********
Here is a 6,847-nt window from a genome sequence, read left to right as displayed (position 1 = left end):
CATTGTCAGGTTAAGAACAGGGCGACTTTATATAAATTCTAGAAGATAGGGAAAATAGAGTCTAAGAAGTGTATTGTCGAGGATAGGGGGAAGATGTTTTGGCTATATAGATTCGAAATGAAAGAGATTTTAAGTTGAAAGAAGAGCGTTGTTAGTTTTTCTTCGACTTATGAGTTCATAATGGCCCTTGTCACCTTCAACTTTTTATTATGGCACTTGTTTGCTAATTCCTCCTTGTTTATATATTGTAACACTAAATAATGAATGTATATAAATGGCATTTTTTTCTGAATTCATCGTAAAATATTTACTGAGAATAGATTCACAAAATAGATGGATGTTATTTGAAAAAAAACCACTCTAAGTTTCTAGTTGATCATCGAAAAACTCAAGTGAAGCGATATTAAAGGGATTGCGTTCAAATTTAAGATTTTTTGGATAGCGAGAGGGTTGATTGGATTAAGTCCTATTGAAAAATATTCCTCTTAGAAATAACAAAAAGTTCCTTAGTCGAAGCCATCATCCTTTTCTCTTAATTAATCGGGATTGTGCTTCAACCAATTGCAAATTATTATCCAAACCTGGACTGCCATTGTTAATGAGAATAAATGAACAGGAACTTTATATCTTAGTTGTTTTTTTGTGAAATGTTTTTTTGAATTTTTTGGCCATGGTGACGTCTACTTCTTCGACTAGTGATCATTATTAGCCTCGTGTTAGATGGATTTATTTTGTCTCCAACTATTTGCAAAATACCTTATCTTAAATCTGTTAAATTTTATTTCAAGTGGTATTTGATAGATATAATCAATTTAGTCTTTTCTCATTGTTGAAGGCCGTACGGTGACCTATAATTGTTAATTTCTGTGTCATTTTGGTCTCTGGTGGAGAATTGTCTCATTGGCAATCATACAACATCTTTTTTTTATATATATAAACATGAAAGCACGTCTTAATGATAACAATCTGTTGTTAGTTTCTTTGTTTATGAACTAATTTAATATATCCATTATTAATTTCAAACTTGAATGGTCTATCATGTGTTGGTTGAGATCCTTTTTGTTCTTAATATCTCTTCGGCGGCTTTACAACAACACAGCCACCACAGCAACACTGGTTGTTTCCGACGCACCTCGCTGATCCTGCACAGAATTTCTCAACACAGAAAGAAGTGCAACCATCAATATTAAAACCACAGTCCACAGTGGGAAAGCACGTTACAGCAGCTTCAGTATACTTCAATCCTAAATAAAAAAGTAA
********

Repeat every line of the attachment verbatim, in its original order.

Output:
Here is a 6,847-nt window from a genome sequence, read left to right as displayed (position 1 = left end):
CATTGTCAGGTTAAGAACAGGGCGACTTTATATAAATTCTAGAAGATAGGGAAAATAGAGTCTAAGAAGTGTATTGTCGAGGATAGGGGGAAGATGTTTTGGCTATATAGATTCGAAATGAAAGAGATTTTAAGTTGAAAGAAGAGCGTTGTTAGTTTTTCTTCGACTTATGAGTTCATAATGGCCCTTGTCACCTTCAACTTTTTATTATGGCACTTGTTTGCTAATTCCTCCTTGTTTATATATTGTAACACTAAATAATGAATGTATATAAATGGCATTTTTTTCTGAATTCATCGTAAAATATTTACTGAGAATAGATTCACAAAATAGATGGATGTTATTTGAAAAAAAACCACTCTAAGTTTCTAGTTGATCATCGAAAAACTCAAGTGAAGCGATATTAAAGGGATTGCGTTCAAATTTAAGATTTTTTGGATAGCGAGAGGGTTGATTGGATTAAGTCCTATTGAAAAATATTCCTCTTAGAAATAACAAAAAGTTCCTTAGTCGAAGCCATCATCCTTTTCTCTTAATTAATCGGGATTGTGCTTCAACCAATTGCAAATTATTATCCAAACCTGGACTGCCATTGTTAATGAGAATAAATGAACAGGAACTTTATATCTTAGTTGTTTTTTTGTGAAATGTTTTTTTGAATTTTTTGGCCATGGTGACGTCTACTTCTTCGACTAGTGATCATTATTAGCCTCGTGTTAGATGGATTTATTTTGTCTCCAACTATTTGCAAAATACCTTATCTTAAATCTGTTAAATTTTATTTCAAGTGGTATTTGATAGATATAATCAATTTAGTCTTTTCTCATTGTTGAAGGCCGTACGGTGACCTATAATTGTTAATTTCTGTGTCATTTTGGTCTCTGGTGGAGAATTGTCTCATTGGCAATCATACAACATCTTTTTTTTATATATATAAACATGAAAGCACGTCTTAATGATAACAATCTGTTGTTAGTTTCTTTGTTTATGAACTAATTTAATATATCCATTATTAATTTCAAACTTGAATGGTCTATCATGTGTTGGTTGAGATCCTTTTTGTTCTTAATATCTCTTCGGCGGCTTTACAACAACACAGCCACCACAGCAACACTGGTTGTTTCCGACGCACCTCGCTGATCCTGCACAGAATTTCTCAACACAGAAAGAAGTGCAACCATCAATATTAAAACCACAGTCCACAGTGGGAAAGCACGTTACAGCAGCTTCAGTATACTTCAATCCTAAATAAAAAAGTAA